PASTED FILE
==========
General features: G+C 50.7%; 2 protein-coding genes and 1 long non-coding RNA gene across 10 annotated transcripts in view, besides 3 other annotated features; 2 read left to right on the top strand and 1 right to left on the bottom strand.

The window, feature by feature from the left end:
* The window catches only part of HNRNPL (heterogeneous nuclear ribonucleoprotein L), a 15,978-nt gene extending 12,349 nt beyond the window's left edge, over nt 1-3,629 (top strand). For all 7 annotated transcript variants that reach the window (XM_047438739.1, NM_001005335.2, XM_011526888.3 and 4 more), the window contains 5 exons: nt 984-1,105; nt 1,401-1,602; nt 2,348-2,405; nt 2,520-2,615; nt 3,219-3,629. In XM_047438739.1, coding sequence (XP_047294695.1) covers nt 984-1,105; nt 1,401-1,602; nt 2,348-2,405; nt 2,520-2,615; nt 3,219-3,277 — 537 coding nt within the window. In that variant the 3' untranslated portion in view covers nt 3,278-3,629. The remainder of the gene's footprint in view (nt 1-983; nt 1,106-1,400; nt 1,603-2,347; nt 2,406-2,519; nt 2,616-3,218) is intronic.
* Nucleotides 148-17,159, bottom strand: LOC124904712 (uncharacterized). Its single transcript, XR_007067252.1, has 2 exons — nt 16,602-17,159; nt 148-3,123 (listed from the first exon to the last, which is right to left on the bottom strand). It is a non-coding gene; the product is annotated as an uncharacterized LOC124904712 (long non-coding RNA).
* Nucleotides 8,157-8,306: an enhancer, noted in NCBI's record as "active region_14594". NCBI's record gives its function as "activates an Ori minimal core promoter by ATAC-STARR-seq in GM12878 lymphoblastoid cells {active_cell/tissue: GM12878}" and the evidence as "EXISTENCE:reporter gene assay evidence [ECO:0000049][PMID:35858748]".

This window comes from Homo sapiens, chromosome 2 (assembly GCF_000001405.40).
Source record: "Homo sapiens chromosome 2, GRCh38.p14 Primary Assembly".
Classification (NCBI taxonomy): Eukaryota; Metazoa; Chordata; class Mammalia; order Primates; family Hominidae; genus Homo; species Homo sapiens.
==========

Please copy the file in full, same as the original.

General features: G+C 50.7%; 2 protein-coding genes and 1 long non-coding RNA gene across 10 annotated transcripts in view, besides 3 other annotated features; 2 read left to right on the top strand and 1 right to left on the bottom strand.

The window, feature by feature from the left end:
* The window catches only part of HNRNPL (heterogeneous nuclear ribonucleoprotein L), a 15,978-nt gene extending 12,349 nt beyond the window's left edge, over nt 1-3,629 (top strand). For all 7 annotated transcript variants that reach the window (XM_047438739.1, NM_001005335.2, XM_011526888.3 and 4 more), the window contains 5 exons: nt 984-1,105; nt 1,401-1,602; nt 2,348-2,405; nt 2,520-2,615; nt 3,219-3,629. In XM_047438739.1, coding sequence (XP_047294695.1) covers nt 984-1,105; nt 1,401-1,602; nt 2,348-2,405; nt 2,520-2,615; nt 3,219-3,277 — 537 coding nt within the window. In that variant the 3' untranslated portion in view covers nt 3,278-3,629. The remainder of the gene's footprint in view (nt 1-983; nt 1,106-1,400; nt 1,603-2,347; nt 2,406-2,519; nt 2,616-3,218) is intronic.
* Nucleotides 148-17,159, bottom strand: LOC124904712 (uncharacterized). Its single transcript, XR_007067252.1, has 2 exons — nt 16,602-17,159; nt 148-3,123 (listed from the first exon to the last, which is right to left on the bottom strand). It is a non-coding gene; the product is annotated as an uncharacterized LOC124904712 (long non-coding RNA).
* Nucleotides 8,157-8,306: an enhancer, noted in NCBI's record as "active region_14594". NCBI's record gives its function as "activates an Ori minimal core promoter by ATAC-STARR-seq in GM12878 lymphoblastoid cells {active_cell/tissue: GM12878}" and the evidence as "EXISTENCE:reporter gene assay evidence [ECO:0000049][PMID:35858748]".

This window comes from Homo sapiens, chromosome 2 (assembly GCF_000001405.40).
Source record: "Homo sapiens chromosome 2, GRCh38.p14 Primary Assembly".
Classification (NCBI taxonomy): Eukaryota; Metazoa; Chordata; class Mammalia; order Primates; family Hominidae; genus Homo; species Homo sapiens.